Quidditch: A new wor(l)d order: Lowercase Q Quidditch Added to Oxford Dictionary

Although Quidditch entered the popular lexicon nearly 20 years ago with the publication of the first Harry Potter novel, and quidditch may have been first been played in the real world more than 10 years ago at Middlebury College, today, it is finally an officially recognized word.

Periodically Oxford Dictionaries, who also publish the Oxford English Dictionary, add new words to their digital tomes. Today, the Oxford University Press announced that quidditch would be added to its dictionary, alongside words like latte art, (“Pictures or patterns made by skilfully pouring steamed milk on to the surface of a latte or similar coffee drink”); rabona, (“An action in which a player strikes the ball with their kicking leg crossed behind the other leg, typically so as to be able to play the ball instantly with their stronger foot or to deceive an opposing player,”) showmance (“A romantic relationship between two members of the cast of a television series, film, or play, especially one contrived for the sake of publicity”) and more.

Recently, there have been discussions on what uniquely makes our sport quidditch. According to the Oxford University Press, “quidditch” is a noun or mass noun meaning “A team sport played while straddling broomsticks, in which goals are scored by throwing a ball through any of three hoops fixed at either end of the pitch.” It can also be used as a modifier, such as: “the university quidditch team plays in multiple tournaments each semester.”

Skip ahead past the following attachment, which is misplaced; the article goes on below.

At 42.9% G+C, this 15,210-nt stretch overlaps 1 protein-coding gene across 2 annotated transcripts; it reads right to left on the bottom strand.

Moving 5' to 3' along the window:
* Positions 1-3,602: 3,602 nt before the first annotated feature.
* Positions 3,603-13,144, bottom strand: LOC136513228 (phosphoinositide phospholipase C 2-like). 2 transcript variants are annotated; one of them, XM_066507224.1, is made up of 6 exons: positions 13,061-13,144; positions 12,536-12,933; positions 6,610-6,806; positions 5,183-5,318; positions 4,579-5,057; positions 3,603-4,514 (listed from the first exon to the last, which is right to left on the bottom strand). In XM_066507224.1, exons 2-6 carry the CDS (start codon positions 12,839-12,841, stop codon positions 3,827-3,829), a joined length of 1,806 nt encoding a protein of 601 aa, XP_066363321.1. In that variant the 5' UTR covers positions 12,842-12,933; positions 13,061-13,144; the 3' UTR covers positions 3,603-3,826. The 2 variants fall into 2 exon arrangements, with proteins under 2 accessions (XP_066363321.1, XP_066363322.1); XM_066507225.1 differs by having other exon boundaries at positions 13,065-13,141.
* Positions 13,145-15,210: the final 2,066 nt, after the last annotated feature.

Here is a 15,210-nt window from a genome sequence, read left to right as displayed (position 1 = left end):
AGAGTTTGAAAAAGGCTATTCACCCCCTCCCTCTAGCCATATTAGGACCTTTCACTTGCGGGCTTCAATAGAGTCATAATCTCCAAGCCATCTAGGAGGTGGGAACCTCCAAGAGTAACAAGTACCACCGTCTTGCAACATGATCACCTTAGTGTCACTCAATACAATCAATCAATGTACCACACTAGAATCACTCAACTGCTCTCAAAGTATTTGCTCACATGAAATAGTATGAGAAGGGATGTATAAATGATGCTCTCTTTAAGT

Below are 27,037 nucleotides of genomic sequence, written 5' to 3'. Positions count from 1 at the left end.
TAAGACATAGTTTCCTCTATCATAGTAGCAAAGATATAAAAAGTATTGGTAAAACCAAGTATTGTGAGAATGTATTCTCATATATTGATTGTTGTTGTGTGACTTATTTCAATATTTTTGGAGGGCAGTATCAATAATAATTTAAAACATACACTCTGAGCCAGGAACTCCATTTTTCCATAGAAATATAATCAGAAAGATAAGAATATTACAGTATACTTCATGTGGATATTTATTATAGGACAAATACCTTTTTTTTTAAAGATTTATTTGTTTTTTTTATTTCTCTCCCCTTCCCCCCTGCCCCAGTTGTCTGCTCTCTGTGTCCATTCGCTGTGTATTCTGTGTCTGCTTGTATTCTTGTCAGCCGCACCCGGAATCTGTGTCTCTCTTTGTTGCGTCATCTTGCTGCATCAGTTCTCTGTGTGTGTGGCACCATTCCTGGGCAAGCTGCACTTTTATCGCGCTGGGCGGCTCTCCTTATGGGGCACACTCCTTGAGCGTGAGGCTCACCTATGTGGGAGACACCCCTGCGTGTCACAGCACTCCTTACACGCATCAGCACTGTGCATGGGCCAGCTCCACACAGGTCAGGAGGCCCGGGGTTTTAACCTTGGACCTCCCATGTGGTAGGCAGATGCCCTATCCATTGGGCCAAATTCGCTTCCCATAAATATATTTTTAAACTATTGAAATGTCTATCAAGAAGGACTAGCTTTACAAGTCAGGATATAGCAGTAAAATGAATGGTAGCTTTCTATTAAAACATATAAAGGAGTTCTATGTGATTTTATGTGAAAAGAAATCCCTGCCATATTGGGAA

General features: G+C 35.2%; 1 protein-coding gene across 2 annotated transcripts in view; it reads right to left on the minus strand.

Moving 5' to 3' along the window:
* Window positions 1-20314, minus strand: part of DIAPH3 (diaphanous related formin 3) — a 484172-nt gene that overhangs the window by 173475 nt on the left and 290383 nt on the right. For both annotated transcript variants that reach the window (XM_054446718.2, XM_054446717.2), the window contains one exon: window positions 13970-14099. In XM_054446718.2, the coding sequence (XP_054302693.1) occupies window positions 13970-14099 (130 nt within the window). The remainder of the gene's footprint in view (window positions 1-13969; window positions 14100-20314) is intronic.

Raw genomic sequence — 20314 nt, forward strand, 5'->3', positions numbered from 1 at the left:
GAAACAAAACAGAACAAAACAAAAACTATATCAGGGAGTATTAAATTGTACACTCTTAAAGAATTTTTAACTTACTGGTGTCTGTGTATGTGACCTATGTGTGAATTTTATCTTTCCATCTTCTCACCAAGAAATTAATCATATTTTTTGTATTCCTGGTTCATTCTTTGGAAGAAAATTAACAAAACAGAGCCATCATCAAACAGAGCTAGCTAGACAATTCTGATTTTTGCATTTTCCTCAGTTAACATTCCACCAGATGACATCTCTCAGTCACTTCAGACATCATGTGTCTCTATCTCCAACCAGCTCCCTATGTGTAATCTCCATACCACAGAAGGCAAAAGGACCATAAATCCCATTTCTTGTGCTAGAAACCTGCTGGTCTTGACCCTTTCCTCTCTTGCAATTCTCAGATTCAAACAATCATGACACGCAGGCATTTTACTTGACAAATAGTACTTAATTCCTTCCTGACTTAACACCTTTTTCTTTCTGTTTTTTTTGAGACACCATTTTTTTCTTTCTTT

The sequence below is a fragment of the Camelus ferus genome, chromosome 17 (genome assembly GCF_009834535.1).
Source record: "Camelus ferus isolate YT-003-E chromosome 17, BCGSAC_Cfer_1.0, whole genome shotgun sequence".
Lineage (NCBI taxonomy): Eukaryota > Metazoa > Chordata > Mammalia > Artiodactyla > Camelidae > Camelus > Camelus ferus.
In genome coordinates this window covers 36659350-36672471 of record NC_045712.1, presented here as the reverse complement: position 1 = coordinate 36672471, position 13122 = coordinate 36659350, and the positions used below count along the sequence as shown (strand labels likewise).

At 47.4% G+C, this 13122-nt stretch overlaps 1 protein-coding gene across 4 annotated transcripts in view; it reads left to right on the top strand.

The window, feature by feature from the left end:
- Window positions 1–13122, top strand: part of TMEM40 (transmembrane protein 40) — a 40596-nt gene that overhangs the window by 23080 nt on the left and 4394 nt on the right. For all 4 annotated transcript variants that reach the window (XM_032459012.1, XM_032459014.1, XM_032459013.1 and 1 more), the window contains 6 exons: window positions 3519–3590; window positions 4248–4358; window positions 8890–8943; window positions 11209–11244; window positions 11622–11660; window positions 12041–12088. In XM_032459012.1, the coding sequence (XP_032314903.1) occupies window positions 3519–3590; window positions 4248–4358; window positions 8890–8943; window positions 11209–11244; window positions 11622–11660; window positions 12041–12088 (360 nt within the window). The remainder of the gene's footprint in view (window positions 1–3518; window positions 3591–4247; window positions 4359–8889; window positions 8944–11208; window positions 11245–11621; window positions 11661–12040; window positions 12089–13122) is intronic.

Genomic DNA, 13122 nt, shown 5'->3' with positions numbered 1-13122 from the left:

The origin of the word is described as “Early 21st century: from the name of a magical game described in J. K. Rowling’s 1997 novel “Harry Potter and the Philosopher’s Stone”, on which the sport is based.”

One thing to note – apparently snitches are not needed to play quidditch.

Update: 4/12/2017

In an emailed statement Oxford Dictionaries explained, “Our dictionaries aim to describe how language is used, rather than prescribe how it should be used! We use various methods to track and monitor real language use both online and in print, so once there is sufficient evidence that a word is being used by a wide range of sources, it’ll be on our radar.”

The statement continued, “Quidditch has been played for a fair while now as a sport, so it seems about time for it to be given recognition as a word in its own right and not just a term from fiction.”